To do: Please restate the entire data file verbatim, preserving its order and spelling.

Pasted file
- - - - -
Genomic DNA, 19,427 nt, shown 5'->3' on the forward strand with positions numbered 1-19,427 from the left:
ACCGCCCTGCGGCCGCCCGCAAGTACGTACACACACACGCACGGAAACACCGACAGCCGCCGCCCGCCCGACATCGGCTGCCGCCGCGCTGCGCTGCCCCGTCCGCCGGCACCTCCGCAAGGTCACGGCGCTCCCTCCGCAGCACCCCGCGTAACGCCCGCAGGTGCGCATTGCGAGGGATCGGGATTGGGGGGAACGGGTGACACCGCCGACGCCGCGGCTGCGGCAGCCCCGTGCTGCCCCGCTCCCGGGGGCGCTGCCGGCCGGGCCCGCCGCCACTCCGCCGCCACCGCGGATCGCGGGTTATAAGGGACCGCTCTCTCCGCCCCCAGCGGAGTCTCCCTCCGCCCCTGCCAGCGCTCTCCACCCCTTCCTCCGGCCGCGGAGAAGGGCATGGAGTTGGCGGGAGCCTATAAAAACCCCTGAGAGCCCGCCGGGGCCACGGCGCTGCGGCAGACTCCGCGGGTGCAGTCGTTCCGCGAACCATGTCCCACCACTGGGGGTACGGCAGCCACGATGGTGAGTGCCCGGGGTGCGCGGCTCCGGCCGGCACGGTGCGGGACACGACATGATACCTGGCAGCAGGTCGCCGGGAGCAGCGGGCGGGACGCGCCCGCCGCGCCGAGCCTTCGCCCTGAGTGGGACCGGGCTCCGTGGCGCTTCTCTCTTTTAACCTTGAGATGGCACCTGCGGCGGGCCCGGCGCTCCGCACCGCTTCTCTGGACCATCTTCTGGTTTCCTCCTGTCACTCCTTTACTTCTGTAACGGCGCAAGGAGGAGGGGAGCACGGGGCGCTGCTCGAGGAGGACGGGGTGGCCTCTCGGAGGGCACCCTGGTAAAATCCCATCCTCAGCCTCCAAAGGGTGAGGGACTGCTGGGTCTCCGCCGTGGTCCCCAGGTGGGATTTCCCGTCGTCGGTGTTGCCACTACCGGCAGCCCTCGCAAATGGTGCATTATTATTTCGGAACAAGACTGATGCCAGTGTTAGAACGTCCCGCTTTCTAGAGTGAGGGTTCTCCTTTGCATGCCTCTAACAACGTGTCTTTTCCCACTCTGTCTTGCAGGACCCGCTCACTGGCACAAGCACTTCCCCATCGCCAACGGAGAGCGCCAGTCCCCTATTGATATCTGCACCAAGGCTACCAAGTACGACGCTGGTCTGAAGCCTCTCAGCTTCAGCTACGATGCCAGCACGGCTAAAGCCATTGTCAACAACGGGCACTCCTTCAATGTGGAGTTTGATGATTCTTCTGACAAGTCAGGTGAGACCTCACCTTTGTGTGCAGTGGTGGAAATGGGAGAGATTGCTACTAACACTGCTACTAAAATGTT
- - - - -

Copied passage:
Genomic DNA, 19,427 nt, shown 5'->3' on the forward strand with positions numbered 1-19,427 from the left:
ACCGCCCTGCGGCCGCCCGCAAGTACGTACACACACACGCACGGAAACACCGACAGCCGCCGCCCGCCCGACATCGGCTGCCGCCGCGCTGCGCTGCCCCGTCCGCCGGCACCTCCGCAAGGTCACGGCGCTCCCTCCGCAGCACCCCGCGTAACGCCCGCAGGTGCGCATTGCGAGGGATCGGGATTGGGGGGAACGGGTGACACCGCCGACGCCGCGGCTGCGGCAGCCCCGTGCTGCCCCGCTCCCGGGGGCGCTGCCGGCCGGGCCCGCCGCCACTCCGCCGCCACCGCGGATCGCGGGTTATAAGGGACCGCTCTCTCCGCCCCCAGCGGAGTCTCCCTCCGCCCCTGCCAGCGCTCTCCACCCCTTCCTCCGGCCGCGGAGAAGGGCATGGAGTTGGCGGGAGCCTATAAAAACCCCTGAGAGCCCGCCGGGGCCACGGCGCTGCGGCAGACTCCGCGGGTGCAGTCGTTCCGCGAACCATGTCCCACCACTGGGGGTACGGCAGCCACGATGGTGAGTGCCCGGGGTGCGCGGCTCCGGCCGGCACGGTGCGGGACACGACATGATACCTGGCAGCAGGTCGCCGGGAGCAGCGGGCGGGACGCGCCCGCCGCGCCGAGCCTTCGCCCTGAGTGGGACCGGGCTCCGTGGCGCTTCTCTCTTTTAACCTTGAGATGGCACCTGCGGCGGGCCCGGCGCTCCGCACCGCTTCTCTGGACCATCTTCTGGTTTCCTCCTGTCACTCCTTTACTTCTGTAACGGCGCAAGGAGGAGGGGAGCACGGGGCGCTGCTCGAGGAGGACGGGGTGGCCTCTCGGAGGGCACCCTGGTAAAATCCCATCCTCAGCCTCCAAAGGGTGAGGGACTGCTGGGTCTCCGCCGTGGTCCCCAGGTGGGATTTCCCGTCGTCGGTGTTGCCACTACCGGCAGCCCTCGCAAATGGTGCATTATTATTTCGGAACAAGACTGATGCCAGTGTTAGAACGTCCCGCTTTCTAGAGTGAGGGTTCTCCTTTGCATGCCTCTAACAACGTGTCTTTTCCCACTCTGTCTTGCAGGACCCGCTCACTGGCACAAGCACTTCCCCATCGCCAACGGAGAGCGCCAGTCCCCTATTGATATCTGCACCAAGGCTACCAAGTACGACGCTGGTCTGAAGCCTCTCAGCTTCAGCTACGATGCCAGCACGGCTAAAGCCATTGTCAACAACGGGCACTCCTTCAATGTGGAGTTTGATGATTCTTCTGACAAGTCAGGTGAGACCTCACCTTTGTGTGCAGTGGTGGAAATGGGAGAGATTGCTACTAACACTGCTACTAAAATGTT